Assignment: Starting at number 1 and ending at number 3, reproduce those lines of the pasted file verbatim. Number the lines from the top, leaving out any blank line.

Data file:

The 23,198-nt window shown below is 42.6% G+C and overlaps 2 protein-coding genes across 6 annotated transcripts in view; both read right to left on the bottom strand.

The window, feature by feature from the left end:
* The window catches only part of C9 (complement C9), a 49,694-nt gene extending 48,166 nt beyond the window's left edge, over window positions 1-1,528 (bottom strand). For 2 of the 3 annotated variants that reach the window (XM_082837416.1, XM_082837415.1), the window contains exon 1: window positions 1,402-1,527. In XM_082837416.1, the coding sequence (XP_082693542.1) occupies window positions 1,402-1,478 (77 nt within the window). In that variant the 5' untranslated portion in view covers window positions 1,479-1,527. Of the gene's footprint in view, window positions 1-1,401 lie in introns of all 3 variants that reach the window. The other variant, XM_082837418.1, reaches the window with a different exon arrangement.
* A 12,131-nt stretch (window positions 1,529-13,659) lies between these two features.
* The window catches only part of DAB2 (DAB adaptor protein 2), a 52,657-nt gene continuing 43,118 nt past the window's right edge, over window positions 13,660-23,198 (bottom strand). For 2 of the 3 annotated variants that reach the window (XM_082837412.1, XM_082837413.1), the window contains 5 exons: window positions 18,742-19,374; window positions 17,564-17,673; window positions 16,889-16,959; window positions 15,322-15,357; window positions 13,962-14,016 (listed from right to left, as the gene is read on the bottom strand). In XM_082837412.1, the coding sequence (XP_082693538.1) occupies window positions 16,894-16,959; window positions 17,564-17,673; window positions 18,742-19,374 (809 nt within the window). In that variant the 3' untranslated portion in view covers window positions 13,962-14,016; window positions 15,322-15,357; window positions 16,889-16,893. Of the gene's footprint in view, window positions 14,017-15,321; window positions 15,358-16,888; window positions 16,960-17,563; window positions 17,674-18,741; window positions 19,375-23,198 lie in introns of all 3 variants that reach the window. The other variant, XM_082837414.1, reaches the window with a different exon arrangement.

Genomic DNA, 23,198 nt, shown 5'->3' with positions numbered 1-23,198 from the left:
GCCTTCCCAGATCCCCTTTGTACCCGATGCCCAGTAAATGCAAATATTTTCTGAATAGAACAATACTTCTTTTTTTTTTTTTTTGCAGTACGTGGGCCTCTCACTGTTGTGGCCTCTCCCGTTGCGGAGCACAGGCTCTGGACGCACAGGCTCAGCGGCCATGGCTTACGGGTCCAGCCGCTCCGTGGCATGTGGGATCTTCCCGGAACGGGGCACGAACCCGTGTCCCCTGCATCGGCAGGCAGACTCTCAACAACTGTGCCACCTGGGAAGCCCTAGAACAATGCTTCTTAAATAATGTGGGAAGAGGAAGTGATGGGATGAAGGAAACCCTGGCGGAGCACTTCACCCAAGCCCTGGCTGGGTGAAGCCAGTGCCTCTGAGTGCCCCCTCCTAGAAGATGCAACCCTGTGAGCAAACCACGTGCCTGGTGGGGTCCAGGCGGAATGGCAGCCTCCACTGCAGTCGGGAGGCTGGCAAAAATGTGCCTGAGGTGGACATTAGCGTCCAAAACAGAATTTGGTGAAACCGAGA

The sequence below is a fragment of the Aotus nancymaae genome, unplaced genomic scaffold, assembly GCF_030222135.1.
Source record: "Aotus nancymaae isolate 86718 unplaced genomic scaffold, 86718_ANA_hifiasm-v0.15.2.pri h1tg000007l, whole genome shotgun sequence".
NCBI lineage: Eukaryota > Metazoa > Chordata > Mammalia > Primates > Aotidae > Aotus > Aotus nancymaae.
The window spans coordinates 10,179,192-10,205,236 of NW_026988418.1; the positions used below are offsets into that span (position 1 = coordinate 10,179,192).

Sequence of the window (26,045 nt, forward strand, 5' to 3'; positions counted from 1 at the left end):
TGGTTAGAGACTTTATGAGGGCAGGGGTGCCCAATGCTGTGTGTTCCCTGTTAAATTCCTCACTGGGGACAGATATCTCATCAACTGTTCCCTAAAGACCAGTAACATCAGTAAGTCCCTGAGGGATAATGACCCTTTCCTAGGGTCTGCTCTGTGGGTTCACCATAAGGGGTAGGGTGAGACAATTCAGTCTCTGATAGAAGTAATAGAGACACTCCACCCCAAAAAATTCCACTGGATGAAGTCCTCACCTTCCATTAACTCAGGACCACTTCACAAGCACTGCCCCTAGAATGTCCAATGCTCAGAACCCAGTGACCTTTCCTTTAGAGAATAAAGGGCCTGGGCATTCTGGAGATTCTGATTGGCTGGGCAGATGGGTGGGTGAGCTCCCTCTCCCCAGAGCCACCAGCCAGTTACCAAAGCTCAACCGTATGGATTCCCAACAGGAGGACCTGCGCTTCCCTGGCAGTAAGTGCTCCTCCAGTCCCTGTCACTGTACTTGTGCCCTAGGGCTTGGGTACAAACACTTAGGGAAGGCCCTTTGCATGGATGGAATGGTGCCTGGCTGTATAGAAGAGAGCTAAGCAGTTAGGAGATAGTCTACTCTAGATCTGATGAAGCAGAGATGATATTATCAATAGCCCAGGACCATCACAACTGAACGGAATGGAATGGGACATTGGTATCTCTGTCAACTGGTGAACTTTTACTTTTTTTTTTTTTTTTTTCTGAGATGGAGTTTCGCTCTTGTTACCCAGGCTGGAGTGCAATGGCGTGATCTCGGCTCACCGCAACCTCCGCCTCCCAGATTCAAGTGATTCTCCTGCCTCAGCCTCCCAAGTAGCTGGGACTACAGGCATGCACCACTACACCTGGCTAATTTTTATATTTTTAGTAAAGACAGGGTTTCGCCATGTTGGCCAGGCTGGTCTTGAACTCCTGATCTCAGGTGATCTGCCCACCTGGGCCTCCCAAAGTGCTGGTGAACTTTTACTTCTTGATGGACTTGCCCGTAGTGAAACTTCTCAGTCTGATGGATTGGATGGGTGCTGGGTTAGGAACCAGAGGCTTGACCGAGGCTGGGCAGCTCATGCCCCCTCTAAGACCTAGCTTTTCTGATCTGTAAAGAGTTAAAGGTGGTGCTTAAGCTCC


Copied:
The 23,198-nt window shown below is 42.6% G+C and overlaps 2 protein-coding genes across 6 annotated transcripts in view; both read right to left on the bottom strand.

The window, feature by feature from the left end:
* The window catches only part of C9 (complement C9), a 49,694-nt gene extending 48,166 nt beyond the window's left edge, over window positions 1-1,528 (bottom strand). For 2 of the 3 annotated variants that reach the window (XM_082837416.1, XM_082837415.1), the window contains exon 1: window positions 1,402-1,527. In XM_082837416.1, the coding sequence (XP_082693542.1) occupies window positions 1,402-1,478 (77 nt within the window). In that variant the 5' untranslated portion in view covers window positions 1,479-1,527. Of the gene's footprint in view, window positions 1-1,401 lie in introns of all 3 variants that reach the window. The other variant, XM_082837418.1, reaches the window with a different exon arrangement.